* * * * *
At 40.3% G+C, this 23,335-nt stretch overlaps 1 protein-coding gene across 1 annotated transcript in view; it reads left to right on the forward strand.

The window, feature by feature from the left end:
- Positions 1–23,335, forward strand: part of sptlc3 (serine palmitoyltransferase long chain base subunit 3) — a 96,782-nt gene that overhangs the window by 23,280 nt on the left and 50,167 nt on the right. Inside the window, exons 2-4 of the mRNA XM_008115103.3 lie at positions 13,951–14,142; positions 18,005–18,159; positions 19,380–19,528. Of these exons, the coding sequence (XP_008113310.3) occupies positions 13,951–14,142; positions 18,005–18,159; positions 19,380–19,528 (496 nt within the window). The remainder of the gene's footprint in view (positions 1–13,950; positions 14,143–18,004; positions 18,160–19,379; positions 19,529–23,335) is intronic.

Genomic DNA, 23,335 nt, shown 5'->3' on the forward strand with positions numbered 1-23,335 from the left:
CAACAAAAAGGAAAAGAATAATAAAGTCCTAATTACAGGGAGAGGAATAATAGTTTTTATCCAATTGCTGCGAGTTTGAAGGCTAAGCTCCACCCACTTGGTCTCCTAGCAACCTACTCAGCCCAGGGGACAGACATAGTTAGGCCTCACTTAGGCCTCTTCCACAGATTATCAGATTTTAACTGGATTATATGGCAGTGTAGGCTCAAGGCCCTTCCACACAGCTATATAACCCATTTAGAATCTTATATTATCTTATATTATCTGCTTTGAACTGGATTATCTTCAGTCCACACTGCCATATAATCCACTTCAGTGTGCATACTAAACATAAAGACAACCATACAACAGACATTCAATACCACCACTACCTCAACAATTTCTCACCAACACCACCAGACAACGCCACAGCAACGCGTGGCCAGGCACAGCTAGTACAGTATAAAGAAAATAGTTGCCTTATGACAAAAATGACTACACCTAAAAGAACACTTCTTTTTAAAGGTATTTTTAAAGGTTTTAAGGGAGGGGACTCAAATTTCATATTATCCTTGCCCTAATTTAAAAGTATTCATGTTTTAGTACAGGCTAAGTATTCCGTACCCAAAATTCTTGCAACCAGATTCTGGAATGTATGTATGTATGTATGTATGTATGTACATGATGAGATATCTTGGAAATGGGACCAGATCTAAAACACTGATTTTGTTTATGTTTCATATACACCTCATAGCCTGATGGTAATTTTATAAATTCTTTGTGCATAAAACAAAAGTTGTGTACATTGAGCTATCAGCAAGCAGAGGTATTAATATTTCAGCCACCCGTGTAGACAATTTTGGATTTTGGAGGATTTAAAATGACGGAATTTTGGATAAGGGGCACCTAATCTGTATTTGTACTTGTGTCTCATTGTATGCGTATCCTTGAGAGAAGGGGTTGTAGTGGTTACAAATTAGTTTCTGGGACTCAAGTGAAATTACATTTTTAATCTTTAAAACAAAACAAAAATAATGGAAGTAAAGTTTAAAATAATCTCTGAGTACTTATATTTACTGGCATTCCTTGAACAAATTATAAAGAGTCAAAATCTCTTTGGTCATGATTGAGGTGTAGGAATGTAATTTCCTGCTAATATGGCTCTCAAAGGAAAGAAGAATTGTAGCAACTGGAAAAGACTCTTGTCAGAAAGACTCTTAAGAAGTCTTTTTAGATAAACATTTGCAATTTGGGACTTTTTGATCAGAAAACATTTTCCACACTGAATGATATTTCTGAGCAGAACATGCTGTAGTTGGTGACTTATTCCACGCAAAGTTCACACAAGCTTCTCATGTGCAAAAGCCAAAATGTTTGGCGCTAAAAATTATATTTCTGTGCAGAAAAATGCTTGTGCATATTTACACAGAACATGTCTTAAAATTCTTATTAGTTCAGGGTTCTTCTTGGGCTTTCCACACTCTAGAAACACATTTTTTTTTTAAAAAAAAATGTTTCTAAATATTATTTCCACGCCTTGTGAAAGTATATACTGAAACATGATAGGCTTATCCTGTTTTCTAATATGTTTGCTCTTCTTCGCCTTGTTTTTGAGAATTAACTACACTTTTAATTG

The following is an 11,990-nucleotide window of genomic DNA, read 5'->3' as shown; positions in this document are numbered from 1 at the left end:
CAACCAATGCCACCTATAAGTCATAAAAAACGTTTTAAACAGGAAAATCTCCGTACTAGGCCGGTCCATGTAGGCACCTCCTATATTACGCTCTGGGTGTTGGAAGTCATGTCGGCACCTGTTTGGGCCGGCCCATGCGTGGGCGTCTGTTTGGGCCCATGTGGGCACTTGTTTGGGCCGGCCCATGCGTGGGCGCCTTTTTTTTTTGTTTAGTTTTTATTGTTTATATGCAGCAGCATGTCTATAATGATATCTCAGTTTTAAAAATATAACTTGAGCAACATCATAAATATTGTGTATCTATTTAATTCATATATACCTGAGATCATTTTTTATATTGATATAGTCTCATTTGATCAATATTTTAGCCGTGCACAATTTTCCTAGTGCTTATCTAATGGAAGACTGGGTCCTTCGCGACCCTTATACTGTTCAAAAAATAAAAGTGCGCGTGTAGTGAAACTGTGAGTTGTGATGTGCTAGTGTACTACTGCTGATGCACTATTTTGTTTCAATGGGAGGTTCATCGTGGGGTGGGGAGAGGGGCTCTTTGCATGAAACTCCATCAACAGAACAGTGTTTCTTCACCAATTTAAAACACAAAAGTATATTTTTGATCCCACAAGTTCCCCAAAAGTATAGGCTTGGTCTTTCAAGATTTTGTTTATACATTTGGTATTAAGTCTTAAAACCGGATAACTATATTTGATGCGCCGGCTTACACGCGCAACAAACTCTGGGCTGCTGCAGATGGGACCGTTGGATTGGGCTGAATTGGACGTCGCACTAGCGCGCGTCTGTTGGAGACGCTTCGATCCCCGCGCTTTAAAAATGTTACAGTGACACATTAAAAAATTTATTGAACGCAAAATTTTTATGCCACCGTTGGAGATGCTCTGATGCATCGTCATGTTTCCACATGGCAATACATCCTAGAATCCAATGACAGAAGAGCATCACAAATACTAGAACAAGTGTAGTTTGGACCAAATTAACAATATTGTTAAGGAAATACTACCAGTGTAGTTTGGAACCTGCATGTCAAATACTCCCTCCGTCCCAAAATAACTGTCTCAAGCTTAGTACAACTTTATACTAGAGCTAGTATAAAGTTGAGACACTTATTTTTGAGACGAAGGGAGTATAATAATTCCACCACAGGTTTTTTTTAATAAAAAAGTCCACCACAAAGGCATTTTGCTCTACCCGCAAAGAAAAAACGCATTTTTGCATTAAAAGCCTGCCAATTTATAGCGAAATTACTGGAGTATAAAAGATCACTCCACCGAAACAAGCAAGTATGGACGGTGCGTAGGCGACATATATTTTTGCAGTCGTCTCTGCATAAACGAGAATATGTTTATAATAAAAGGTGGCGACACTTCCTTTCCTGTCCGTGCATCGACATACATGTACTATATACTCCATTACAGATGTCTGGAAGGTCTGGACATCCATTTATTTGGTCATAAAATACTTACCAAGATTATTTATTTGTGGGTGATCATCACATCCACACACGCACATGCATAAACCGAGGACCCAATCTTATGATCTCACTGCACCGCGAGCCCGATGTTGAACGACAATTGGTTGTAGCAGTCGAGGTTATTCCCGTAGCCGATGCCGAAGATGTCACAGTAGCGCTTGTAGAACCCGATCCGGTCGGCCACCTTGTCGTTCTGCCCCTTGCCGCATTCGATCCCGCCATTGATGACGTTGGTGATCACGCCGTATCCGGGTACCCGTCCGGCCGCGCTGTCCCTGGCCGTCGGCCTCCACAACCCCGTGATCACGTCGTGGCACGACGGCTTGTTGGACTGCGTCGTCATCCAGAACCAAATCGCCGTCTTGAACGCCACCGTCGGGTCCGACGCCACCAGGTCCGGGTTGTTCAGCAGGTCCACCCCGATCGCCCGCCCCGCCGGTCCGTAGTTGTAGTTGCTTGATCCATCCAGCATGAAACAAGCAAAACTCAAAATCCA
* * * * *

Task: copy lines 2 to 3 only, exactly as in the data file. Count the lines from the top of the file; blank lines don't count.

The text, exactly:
The window, feature by feature from the left end:
- Positions 1–23,335, forward strand: part of sptlc3 (serine palmitoyltransferase long chain base subunit 3) — a 96,782-nt gene that overhangs the window by 23,280 nt on the left and 50,167 nt on the right. Inside the window, exons 2-4 of the mRNA XM_008115103.3 lie at positions 13,951–14,142; positions 18,005–18,159; positions 19,380–19,528. Of these exons, the coding sequence (XP_008113310.3) occupies positions 13,951–14,142; positions 18,005–18,159; positions 19,380–19,528 (496 nt within the window). The remainder of the gene's footprint in view (positions 1–13,950; positions 14,143–18,004; positions 18,160–19,379; positions 19,529–23,335) is intronic.